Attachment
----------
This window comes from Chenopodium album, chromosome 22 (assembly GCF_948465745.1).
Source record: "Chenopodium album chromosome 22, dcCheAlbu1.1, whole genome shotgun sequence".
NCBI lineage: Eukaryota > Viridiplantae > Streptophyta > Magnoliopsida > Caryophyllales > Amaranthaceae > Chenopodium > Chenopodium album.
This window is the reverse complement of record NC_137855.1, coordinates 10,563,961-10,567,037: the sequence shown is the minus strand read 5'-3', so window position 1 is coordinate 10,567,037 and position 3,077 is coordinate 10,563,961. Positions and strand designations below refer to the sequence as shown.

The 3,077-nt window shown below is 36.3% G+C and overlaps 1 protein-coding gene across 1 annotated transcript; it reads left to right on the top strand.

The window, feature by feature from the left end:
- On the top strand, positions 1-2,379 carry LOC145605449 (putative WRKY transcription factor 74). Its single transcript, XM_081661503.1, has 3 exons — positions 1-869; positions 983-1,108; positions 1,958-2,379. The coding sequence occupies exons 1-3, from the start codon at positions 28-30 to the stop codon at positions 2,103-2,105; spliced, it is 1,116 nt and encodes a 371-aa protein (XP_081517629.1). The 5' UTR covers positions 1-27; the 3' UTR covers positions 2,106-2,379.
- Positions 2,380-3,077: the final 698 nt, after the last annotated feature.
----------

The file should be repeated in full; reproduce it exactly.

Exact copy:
This window comes from Chenopodium album, chromosome 22 (assembly GCF_948465745.1).
Source record: "Chenopodium album chromosome 22, dcCheAlbu1.1, whole genome shotgun sequence".
NCBI lineage: Eukaryota > Viridiplantae > Streptophyta > Magnoliopsida > Caryophyllales > Amaranthaceae > Chenopodium > Chenopodium album.
This window is the reverse complement of record NC_137855.1, coordinates 10,563,961-10,567,037: the sequence shown is the minus strand read 5'-3', so window position 1 is coordinate 10,567,037 and position 3,077 is coordinate 10,563,961. Positions and strand designations below refer to the sequence as shown.

The 3,077-nt window shown below is 36.3% G+C and overlaps 1 protein-coding gene across 1 annotated transcript; it reads left to right on the top strand.

The window, feature by feature from the left end:
- On the top strand, positions 1-2,379 carry LOC145605449 (putative WRKY transcription factor 74). Its single transcript, XM_081661503.1, has 3 exons — positions 1-869; positions 983-1,108; positions 1,958-2,379. The coding sequence occupies exons 1-3, from the start codon at positions 28-30 to the stop codon at positions 2,103-2,105; spliced, it is 1,116 nt and encodes a 371-aa protein (XP_081517629.1). The 5' UTR covers positions 1-27; the 3' UTR covers positions 2,106-2,379.
- Positions 2,380-3,077: the final 698 nt, after the last annotated feature.